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Trimming at `request.POST` or at the `Form` layer absolutely isn't sensible, and a `normalize` argument is probably just overcomplicating things, but I got the impression from that ticket that nobody would have any great issue with someone issuing a patch with a `trim_whitespace` flag on CharFields and TextFields.

The only thing beside then to resolve would be if we'd be okay with *its default being True*, despite the (edge case) backward incompatibility that'd cause. That seems to me to be simple and desirable behavior, doesn't need any extra settings, and you'd only need to override that argument in the bizarre cases where you *don't* want to strip leading and trailing whitespace.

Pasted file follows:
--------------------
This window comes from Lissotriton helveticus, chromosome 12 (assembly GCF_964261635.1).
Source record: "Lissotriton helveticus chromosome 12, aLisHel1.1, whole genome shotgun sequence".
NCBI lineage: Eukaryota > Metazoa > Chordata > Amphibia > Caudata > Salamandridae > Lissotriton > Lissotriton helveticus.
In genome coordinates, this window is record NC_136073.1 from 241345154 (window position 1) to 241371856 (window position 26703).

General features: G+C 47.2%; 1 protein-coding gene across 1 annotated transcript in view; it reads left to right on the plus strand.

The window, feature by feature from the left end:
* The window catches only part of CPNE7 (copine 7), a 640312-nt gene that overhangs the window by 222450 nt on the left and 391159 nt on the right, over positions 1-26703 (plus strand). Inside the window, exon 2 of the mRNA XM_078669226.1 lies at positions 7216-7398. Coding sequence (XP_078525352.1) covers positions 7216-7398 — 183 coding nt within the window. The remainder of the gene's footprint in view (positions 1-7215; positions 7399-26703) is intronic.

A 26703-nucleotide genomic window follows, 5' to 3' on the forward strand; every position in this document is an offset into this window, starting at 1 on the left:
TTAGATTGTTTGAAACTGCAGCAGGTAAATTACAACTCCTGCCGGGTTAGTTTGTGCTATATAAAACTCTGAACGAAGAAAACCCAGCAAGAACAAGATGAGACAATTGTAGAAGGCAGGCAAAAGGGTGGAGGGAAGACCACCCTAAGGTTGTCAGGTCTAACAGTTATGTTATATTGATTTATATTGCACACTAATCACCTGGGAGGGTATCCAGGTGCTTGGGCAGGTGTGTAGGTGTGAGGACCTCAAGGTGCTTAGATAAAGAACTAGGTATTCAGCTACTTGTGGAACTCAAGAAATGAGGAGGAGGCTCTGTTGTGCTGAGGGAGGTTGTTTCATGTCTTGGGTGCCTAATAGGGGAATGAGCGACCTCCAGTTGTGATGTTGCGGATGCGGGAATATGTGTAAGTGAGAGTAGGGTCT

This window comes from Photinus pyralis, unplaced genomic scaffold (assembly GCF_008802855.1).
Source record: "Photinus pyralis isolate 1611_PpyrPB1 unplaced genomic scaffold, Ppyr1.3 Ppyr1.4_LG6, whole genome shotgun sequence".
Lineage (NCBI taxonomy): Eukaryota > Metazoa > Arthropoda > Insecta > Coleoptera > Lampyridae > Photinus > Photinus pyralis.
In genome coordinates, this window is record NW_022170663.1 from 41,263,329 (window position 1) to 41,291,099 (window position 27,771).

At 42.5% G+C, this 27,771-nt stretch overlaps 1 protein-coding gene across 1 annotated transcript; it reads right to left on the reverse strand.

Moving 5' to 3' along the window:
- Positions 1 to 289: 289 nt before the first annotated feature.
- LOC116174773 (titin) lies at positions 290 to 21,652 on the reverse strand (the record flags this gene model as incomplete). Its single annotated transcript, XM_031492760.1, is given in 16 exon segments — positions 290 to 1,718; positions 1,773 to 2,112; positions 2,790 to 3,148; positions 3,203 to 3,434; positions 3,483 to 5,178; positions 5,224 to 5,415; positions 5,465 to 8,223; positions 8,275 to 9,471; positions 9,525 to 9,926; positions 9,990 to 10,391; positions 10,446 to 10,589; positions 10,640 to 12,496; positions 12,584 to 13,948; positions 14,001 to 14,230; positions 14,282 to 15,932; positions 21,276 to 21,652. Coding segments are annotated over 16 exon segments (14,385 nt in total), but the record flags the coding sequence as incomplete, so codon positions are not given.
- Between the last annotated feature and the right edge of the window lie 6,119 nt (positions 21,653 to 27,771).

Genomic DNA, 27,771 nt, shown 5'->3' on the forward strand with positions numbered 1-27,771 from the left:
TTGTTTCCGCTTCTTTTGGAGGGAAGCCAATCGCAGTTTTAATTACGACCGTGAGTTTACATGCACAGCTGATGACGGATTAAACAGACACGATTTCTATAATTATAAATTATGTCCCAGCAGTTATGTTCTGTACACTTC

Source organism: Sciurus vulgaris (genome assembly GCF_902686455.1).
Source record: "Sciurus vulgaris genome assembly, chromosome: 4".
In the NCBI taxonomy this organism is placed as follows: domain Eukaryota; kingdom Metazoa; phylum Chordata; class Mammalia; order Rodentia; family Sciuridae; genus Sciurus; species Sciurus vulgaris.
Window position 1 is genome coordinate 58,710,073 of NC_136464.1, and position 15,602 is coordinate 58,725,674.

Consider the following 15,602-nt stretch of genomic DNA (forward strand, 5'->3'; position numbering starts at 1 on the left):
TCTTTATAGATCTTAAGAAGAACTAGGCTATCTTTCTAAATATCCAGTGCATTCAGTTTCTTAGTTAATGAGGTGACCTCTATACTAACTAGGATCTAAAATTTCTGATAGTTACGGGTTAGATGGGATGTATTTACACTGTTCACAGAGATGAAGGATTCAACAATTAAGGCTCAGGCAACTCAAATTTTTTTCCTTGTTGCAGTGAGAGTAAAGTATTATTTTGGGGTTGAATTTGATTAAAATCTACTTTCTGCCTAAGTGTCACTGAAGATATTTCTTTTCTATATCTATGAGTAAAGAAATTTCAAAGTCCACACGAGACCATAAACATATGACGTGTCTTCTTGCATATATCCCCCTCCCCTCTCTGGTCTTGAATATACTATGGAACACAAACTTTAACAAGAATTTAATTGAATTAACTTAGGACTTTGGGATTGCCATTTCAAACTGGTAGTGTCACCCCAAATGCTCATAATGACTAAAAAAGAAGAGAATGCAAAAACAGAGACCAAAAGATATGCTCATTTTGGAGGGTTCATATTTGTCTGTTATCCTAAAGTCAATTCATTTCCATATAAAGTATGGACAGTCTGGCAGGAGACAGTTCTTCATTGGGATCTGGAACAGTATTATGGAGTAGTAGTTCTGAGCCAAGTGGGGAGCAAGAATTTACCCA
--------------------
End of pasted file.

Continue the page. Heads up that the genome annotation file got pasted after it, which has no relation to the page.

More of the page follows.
Granted that ticket's been around for an *awfully* long time, but it's only a case of someone actually acting on it, and seeking a consensus on a sensible option, so...

Cheers,

  Tom

frantisek holop

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Feb 3, 2015, 5:49:54 PM2/3/15
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Tom Christie, 03 Feb 2015 12:53:
> Trimming at `request.POST` or at the `Form` layer absolutely isn't
> sensible, and a `normalize` argument is probably just overcomplicating
> things, but I got the impression from that ticket that nobody would have
> any great issue with someone issuing a patch with a `trim_whitespace` flag
> on CharFields and TextFields.

i'd be more than happy with a flag like that, provided
it is True by default...